A few months ago I wrote a post about my first time tipping a toe in the water of Vim, an intensely keystroke-based text editor. Despite getting the basics down, I still did 95% of my coding in Sublime Text 2, my old go-to editor.
However in the last few weeks I had a need for a fresh project to take up, and, considering that at least some of my future work will be on remote servers which will force me away from editors like Sublime Text, I figured I’d resume my exploration of Vim.
As I mentioned in that first post, I went through most of Derek Wyatt’s video tutorials, which was super-helpful. Then I found and went through tuts+ and found vimcasts.org, which helped even more, introducing my to some helpful patterns and plugins.
Basically after the first pass with Vim I got the basic movements down. I installed NERDTree, which helped with project and window management. And I copied and pasted some suggested settings and key mapping into my .vimrc file. But there were still plenty of things I was far more comfortable doing in Sublime Text.
A partial list of these tasks would include:
- advanced copy and pasting
- the ability to quickly comment and uncomment lines of code
- a certain amount of code and variable autocompletion
- spellcheck functionality
- An easier way to indent multiple lines
- More comfort with find and replace (ideally something as simple and powerful as Sublime text’s Cmd + d)
I ended up solving these problems with edits to my vimrc file, plus the addition of two new plugins: NERDCommenter and Unimpaired. NERDCommenter allows you to comment out lines of code based on its syntax. My preferred mappings at this point are:
nmap <C-l> <Leader>c<Space> vmap <C-l> <Leader>c<Space>gv imap <C-l> <ESC><Leader>c<Space>a
And Unimpaired I only use for 4 commands that allows me to move single or multiple liens up and down a document. This is not something I ever did using Sublime Text but after first struggling with simple cut and pasting in Vim and then watching this Vimcast on “bubbling text” I decided to set it up and it seems useful. Mappings:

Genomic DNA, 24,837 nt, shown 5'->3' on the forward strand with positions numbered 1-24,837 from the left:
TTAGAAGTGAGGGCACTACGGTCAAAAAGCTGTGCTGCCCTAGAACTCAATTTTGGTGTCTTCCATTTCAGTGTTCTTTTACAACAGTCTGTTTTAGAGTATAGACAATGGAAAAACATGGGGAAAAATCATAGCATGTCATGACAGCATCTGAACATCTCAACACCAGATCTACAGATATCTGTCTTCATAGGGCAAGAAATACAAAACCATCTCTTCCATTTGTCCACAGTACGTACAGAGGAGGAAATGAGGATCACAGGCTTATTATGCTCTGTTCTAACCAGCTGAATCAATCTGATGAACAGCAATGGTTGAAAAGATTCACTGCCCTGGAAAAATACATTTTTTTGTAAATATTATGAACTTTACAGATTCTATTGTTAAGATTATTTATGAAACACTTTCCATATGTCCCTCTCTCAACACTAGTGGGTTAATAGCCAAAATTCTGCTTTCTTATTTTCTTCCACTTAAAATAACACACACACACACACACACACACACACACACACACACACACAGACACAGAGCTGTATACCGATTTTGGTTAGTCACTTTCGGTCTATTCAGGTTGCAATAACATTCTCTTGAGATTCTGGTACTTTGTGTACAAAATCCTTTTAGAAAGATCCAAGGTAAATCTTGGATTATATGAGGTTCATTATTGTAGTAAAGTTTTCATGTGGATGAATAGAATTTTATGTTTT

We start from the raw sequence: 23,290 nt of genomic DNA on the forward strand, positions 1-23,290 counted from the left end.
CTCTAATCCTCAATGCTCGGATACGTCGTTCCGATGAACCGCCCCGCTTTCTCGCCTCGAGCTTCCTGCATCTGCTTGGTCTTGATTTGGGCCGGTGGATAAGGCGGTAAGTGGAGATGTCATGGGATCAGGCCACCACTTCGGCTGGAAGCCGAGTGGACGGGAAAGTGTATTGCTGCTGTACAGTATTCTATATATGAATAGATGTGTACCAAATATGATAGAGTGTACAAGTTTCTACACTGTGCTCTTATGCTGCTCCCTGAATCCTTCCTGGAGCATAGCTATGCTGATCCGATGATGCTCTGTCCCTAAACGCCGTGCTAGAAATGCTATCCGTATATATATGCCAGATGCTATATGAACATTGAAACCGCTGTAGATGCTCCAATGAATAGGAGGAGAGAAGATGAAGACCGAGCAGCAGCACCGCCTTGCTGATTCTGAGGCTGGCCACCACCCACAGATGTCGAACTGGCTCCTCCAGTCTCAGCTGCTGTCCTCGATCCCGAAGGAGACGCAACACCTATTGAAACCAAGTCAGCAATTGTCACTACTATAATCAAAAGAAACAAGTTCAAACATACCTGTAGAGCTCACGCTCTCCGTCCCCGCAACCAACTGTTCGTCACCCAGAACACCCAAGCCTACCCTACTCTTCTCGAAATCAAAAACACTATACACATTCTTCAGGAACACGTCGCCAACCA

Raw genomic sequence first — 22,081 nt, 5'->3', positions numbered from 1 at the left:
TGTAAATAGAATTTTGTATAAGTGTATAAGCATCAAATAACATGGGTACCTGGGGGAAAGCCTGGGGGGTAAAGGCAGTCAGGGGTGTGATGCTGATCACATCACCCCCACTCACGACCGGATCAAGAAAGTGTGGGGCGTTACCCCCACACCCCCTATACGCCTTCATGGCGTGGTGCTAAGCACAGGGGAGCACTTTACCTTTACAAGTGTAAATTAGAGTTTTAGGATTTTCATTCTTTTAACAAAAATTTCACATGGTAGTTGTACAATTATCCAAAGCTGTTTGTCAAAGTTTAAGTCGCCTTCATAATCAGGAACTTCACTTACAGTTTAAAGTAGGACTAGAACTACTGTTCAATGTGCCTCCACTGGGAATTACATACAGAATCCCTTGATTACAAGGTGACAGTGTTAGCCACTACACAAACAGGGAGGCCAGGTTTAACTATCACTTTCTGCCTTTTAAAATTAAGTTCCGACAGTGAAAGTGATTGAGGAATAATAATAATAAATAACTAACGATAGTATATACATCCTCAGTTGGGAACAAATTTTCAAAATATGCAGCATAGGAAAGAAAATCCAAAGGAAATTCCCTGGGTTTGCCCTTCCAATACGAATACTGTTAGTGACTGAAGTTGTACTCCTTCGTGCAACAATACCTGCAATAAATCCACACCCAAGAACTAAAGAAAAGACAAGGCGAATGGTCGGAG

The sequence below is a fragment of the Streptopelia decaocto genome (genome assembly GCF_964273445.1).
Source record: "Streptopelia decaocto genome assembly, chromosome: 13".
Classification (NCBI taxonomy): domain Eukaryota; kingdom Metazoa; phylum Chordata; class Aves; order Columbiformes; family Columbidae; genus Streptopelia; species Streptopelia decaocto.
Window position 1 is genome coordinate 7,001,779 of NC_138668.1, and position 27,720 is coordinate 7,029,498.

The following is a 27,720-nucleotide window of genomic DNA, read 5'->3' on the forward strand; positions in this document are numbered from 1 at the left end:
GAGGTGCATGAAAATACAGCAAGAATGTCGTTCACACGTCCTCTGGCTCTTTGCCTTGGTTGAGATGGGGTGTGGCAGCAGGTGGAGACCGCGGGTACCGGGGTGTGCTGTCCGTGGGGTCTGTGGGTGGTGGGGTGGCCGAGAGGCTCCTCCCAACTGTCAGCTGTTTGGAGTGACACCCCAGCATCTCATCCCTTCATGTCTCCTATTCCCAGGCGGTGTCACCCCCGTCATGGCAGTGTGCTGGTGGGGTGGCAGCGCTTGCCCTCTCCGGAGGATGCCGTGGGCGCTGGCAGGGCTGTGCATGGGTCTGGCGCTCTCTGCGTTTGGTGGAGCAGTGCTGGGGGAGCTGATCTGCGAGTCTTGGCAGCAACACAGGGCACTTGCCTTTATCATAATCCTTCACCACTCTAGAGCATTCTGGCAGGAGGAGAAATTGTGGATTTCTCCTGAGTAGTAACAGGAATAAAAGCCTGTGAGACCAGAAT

nmap <C-k> [e nmap <C-j> ]ev map <C-k> [egv vmap <C-j> ]egv
Beyond those plugin mappings I also wrote some custom mappings for standard Vim functions. Here is a sample:
" j and k don't skip over wrapped lines nnoremap j gj nnoremap k gk " H to beginning of line, L to the end noremap H ^ noremap L $ noremap <c-a> ^ noremap <c-e> $ " J and K move up and down 10 lines noremap J 10j noremap K 10k " Tab and Shift tab to indent and un-indent nnoremap <Tab> >> nnoremap <S-Tab> << " D deletes to the end of the line, as it should noremap D d$ " X removes line without placing it in the default registry nmap X "_dd " In visual mode, X removes selection without placing it in the default registry vmap X "_d " Control + p pastes from the 'yank register', and the ] formats it to indent you're pasting into (http://vimcasts.org/episodes/ meet-the-yank-register/) nmap <c-p> "0]P
You can see my whole setup here in my new .vimrc file.
As for a better find and replace, I learned a somple pattern. First, use / or ? to search for the pattern you want to replace. Replace that first instance with
ciw, change the word, then hit escape to return to normal mode. Now, hit
n to go to the next instance. Hit
. to make the replacement to that instance, or just hit
n to leave that instance and go to the next instance. For me it’s easier and cleaner than remembering the unintuitive
:%s/texttoreplace/replacementtext/gc (if that’s even right).
Separately, another nice trick is the r command to replace one character. As opposed to the to
s command, it returns you to normal mode after you replace the single character automatically.
Another thing I didn’t realize I needed were the following mappings:
nnoremap j gj nnoremap k gk
which makes j and k go through wrapped lines. Really helpful for navigating through long markdown paragraphs that are all technically one “line” to Vim.
I also found the I kept needing to delete lines, usually blank lines, but I didn’t want them to go to the default registry. I figured out that the _ registry goes nowhere, thus hitting
p won’t paste anything tat goes to the underscore registry. So I made shift X just delete a line to nowhere. Then when I hit
p it pastes not the blank line but what I hopefully expect.
" X removes line without placing it in the default registry nmap X "_dd " In visual mode, X removes selection without placing it in the default registry vmap X "_d
Speaking of registries, there’s also a registry reserved for text that is yanked– the 0 registry. Thus:
nmap <c-p> "0]P
makes Control + p paste from that registry, and the ] bracket auto-formats it for me.